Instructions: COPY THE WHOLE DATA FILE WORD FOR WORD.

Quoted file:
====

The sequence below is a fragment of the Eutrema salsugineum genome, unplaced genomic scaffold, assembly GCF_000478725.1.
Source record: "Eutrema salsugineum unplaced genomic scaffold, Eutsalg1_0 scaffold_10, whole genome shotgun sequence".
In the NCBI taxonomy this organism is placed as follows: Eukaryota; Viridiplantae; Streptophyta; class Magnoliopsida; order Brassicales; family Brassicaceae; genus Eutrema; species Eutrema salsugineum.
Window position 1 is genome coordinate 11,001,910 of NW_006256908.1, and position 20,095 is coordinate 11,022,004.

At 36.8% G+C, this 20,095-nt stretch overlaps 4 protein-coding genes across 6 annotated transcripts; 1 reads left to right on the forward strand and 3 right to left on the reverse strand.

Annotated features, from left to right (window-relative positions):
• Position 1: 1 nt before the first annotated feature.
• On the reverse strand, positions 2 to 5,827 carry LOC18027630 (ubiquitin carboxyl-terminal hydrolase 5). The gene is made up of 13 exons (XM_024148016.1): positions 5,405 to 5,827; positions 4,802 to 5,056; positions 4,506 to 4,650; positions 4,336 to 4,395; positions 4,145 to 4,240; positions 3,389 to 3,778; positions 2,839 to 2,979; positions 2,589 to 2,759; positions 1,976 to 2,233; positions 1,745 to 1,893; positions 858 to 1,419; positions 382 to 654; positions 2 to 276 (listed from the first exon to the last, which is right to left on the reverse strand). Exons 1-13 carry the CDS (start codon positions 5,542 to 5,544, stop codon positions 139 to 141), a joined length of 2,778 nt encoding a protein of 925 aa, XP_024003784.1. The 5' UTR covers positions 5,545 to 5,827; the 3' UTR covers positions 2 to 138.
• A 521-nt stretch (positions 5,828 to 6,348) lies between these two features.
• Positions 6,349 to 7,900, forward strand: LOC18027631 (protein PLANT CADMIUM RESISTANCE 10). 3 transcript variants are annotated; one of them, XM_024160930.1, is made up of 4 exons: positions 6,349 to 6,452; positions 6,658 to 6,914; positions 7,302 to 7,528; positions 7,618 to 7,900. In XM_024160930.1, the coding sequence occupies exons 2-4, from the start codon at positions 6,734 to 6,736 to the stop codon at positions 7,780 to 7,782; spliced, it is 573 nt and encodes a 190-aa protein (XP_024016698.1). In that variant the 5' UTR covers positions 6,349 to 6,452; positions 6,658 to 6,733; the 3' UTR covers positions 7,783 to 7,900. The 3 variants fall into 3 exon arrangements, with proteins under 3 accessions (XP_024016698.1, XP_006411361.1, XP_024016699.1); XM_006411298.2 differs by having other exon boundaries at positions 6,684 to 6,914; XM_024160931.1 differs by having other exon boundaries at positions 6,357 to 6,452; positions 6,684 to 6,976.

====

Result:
The sequence below is a fragment of the Eutrema salsugineum genome, unplaced genomic scaffold, assembly GCF_000478725.1.
Source record: "Eutrema salsugineum unplaced genomic scaffold, Eutsalg1_0 scaffold_10, whole genome shotgun sequence".
In the NCBI taxonomy this organism is placed as follows: Eukaryota; Viridiplantae; Streptophyta; class Magnoliopsida; order Brassicales; family Brassicaceae; genus Eutrema; species Eutrema salsugineum.
Window position 1 is genome coordinate 11,001,910 of NW_006256908.1, and position 20,095 is coordinate 11,022,004.

At 36.8% G+C, this 20,095-nt stretch overlaps 4 protein-coding genes across 6 annotated transcripts; 1 reads left to right on the forward strand and 3 right to left on the reverse strand.

Annotated features, from left to right (window-relative positions):
• Position 1: 1 nt before the first annotated feature.
• On the reverse strand, positions 2 to 5,827 carry LOC18027630 (ubiquitin carboxyl-terminal hydrolase 5). The gene is made up of 13 exons (XM_024148016.1): positions 5,405 to 5,827; positions 4,802 to 5,056; positions 4,506 to 4,650; positions 4,336 to 4,395; positions 4,145 to 4,240; positions 3,389 to 3,778; positions 2,839 to 2,979; positions 2,589 to 2,759; positions 1,976 to 2,233; positions 1,745 to 1,893; positions 858 to 1,419; positions 382 to 654; positions 2 to 276 (listed from the first exon to the last, which is right to left on the reverse strand). Exons 1-13 carry the CDS (start codon positions 5,542 to 5,544, stop codon positions 139 to 141), a joined length of 2,778 nt encoding a protein of 925 aa, XP_024003784.1. The 5' UTR covers positions 5,545 to 5,827; the 3' UTR covers positions 2 to 138.
• A 521-nt stretch (positions 5,828 to 6,348) lies between these two features.
• Positions 6,349 to 7,900, forward strand: LOC18027631 (protein PLANT CADMIUM RESISTANCE 10). 3 transcript variants are annotated; one of them, XM_024160930.1, is made up of 4 exons: positions 6,349 to 6,452; positions 6,658 to 6,914; positions 7,302 to 7,528; positions 7,618 to 7,900. In XM_024160930.1, the coding sequence occupies exons 2-4, from the start codon at positions 6,734 to 6,736 to the stop codon at positions 7,780 to 7,782; spliced, it is 573 nt and encodes a 190-aa protein (XP_024016698.1). In that variant the 5' UTR covers positions 6,349 to 6,452; positions 6,658 to 6,733; the 3' UTR covers positions 7,783 to 7,900. The 3 variants fall into 3 exon arrangements, with proteins under 3 accessions (XP_024016698.1, XP_006411361.1, XP_024016699.1); XM_006411298.2 differs by having other exon boundaries at positions 6,684 to 6,914; XM_024160931.1 differs by having other exon boundaries at positions 6,357 to 6,452; positions 6,684 to 6,976.